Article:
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Community Food Enterprise: Local Success in a Global Marketplace

Tori Okner | Saturday December 12th, 2009 | 0 Comments

16585The Wallace Center, a program at Winrock International, has just released a compelling report on the business of local food.

Funded by the W.K. Kellogg Foundation and Bill & Melinda Gates Foundation, Community Food Enterprise: Local Success in A Global Marketplace is a global survey on the economic, social, and environmental impact of local food.

Using the B Corporation Ratings System, the report analyzes a diverse selection of 24 food businesses. The assessment offers a rare piece of good news. In contrast to the common assumption that local food is a small, struggling, and poorly run movement by and for the rich, it concludes that the industry is maturing into a “centerpiece” of development.
The research initiative began with a mailing sent to over 10,000 people requesting nominations for exemplary local food businesses. The authors’ chose a diverse group. Half of the companies are located within the United States, half abroad. No two American businesses are within the same state, no two foreign companies from the same country. Together, the selected “community food enterprises” (CFE) represent the corporate and non-profit sectors, public-private partnerships, and cooperatives. They operate in various niches of the food system: in production, distribution, training. value-added, and the restaurant industry Their contributions to local economies, social enterprise, and food security is magnificent.
Community Food Enterprise: Local Success in A Global Marketplace
challenges the colloquial understanding of local food. Economist and lead author Michael Shuman argues that it is a mistake to define the local food movement by the distance that food moves rather than a principal attribute of the businesses itself—local ownership. Shuman, Director of Research and Public Policy at the Business Alliance for Local Living Economies and author of The Small Mart Revolution, suggests that food is one of “the most important entry points for local economy building.”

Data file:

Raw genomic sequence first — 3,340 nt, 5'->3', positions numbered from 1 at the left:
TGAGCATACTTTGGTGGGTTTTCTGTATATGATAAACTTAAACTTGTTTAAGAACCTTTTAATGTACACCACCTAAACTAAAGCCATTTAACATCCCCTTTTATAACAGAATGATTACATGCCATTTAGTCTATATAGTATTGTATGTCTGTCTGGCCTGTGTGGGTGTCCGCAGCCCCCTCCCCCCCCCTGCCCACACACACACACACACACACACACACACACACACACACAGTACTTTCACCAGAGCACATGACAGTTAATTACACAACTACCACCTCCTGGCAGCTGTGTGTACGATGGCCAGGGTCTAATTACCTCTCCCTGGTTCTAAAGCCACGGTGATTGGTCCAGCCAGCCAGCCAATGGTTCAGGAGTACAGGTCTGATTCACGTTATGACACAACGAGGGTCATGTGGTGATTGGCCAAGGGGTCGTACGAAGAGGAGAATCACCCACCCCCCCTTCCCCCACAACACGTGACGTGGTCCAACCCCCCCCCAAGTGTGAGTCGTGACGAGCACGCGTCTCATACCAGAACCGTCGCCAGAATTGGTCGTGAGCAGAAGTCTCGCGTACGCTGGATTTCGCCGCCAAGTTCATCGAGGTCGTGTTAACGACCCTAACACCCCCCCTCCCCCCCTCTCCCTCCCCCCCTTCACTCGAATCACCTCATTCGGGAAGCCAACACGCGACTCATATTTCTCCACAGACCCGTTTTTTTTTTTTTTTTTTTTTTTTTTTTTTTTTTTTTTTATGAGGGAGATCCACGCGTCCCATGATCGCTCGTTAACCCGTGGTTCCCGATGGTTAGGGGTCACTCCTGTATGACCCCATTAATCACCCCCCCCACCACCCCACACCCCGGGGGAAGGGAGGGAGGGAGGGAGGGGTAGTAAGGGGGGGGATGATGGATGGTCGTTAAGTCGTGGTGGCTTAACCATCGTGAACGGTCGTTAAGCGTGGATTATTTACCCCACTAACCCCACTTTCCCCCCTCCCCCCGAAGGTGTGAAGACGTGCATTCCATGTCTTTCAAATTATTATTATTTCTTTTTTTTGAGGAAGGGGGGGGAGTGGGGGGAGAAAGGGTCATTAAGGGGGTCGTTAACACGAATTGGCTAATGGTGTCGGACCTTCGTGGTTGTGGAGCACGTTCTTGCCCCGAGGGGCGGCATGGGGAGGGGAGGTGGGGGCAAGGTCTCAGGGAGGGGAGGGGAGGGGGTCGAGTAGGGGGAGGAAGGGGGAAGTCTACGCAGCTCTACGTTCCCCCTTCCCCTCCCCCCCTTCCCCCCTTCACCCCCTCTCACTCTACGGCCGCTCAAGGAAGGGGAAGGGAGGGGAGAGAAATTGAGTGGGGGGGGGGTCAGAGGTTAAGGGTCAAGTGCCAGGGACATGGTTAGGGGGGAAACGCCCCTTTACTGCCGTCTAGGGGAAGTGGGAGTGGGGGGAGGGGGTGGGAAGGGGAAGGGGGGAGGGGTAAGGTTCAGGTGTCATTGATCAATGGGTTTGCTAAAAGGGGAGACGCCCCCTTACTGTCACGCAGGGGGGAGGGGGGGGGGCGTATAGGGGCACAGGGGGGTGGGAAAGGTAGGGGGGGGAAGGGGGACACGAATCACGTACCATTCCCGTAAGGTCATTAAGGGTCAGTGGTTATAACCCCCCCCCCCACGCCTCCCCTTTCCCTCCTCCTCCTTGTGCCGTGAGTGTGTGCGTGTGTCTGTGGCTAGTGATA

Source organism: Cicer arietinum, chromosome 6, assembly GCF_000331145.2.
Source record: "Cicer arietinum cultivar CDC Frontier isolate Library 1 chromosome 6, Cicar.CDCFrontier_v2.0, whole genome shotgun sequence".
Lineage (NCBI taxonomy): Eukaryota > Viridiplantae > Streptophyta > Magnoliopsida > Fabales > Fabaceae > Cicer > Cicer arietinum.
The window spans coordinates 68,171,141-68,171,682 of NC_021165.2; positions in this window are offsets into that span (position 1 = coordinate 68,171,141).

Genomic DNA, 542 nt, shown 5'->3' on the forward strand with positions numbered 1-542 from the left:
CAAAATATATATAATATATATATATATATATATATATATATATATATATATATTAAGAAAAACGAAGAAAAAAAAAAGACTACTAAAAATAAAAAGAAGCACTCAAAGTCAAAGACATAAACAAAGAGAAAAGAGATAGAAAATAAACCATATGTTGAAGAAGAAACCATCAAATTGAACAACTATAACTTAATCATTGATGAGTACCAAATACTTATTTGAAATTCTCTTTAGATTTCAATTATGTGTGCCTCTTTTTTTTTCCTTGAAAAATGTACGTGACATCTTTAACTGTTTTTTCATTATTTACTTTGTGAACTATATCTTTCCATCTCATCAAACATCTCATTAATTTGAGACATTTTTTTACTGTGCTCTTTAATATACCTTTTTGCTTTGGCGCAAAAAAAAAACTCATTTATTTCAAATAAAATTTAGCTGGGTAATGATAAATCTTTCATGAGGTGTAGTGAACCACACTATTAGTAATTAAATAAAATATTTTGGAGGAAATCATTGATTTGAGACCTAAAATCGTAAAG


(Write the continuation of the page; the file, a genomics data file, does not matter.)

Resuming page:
The report aims to answer the following questions: “What strategies are community food enterprises deploying to heighten their competitiveness? What are the major challenges facing these enterprises and the ways they are overcoming those challenges? How well are these enterprises meeting the triple bottom line of profit, people, and planet? To what extent are successful CFE models capable of being replicated worldwide?”

Their research is grounded in seven key social performance indicators:

• Greater income
• Training ecology
• Local economy
• Charitable contributions
• Women’s empowerment
• Global CFE solidarity

Each indicator is presented alongside a model CFE. Whether championing the entrepreneurial spirit or outlining a founder’s commitment to corporate social responsibility, the report is a heartening read.
Shuman emphasized the innovations that CFEs implement to turn comparative disadvantages into organizational strengths. He cites the example of the Weaver Street Market, a cooperative with a limited consumer base—the quality of both its products and services results in exceptional consumer loyalty.
Over the course of their research, the authors recognized 15 outstanding strategies embraced by successful CFEs:

“Hard work, innovation, local delivery, aggregation, vertical integration, share holder loyalty, speed, better access, better taste, better story, better stewardship, better service, revitalizing local economies, more community spirit, more social change.”

One of the companies profiled, Zingerman’s Community of Business, brings in over $34 million in annual revenue and employs over 500 people. A group of seven distinct businesses ranging from a delicatessen to a candy shop, Zingerman’s contributed to the report’s launch by reflecting on its role in the Ann Arbor community. It engages in ongoing self-examination, reviewing which local resources it relies on and how it may help the community develop what it needs. At present, this includes but is not limited to an educational program in partnership with the elementary school, the hiring and training of high school students, and a commitment to foster professional development and support regional business initiatives.

Community Food Enterprise: Local Success in A Global Marketplace focuses on mobilization and networking as the key to continual growth among CFE’s. Peer-mentoring is trumpeted as an exceptional strength of the local food movement and promoted as an action all business leaders ought to prioritize. The report specifically suggests the creation of an open source forum, “a web-based Locopedia” for CFEs.
If you identify as a locavore or consider the local food movement elitist, read the report and let us know what you think. What CFEs do you patronize? What strengths and weaknesses do you see in their business models?


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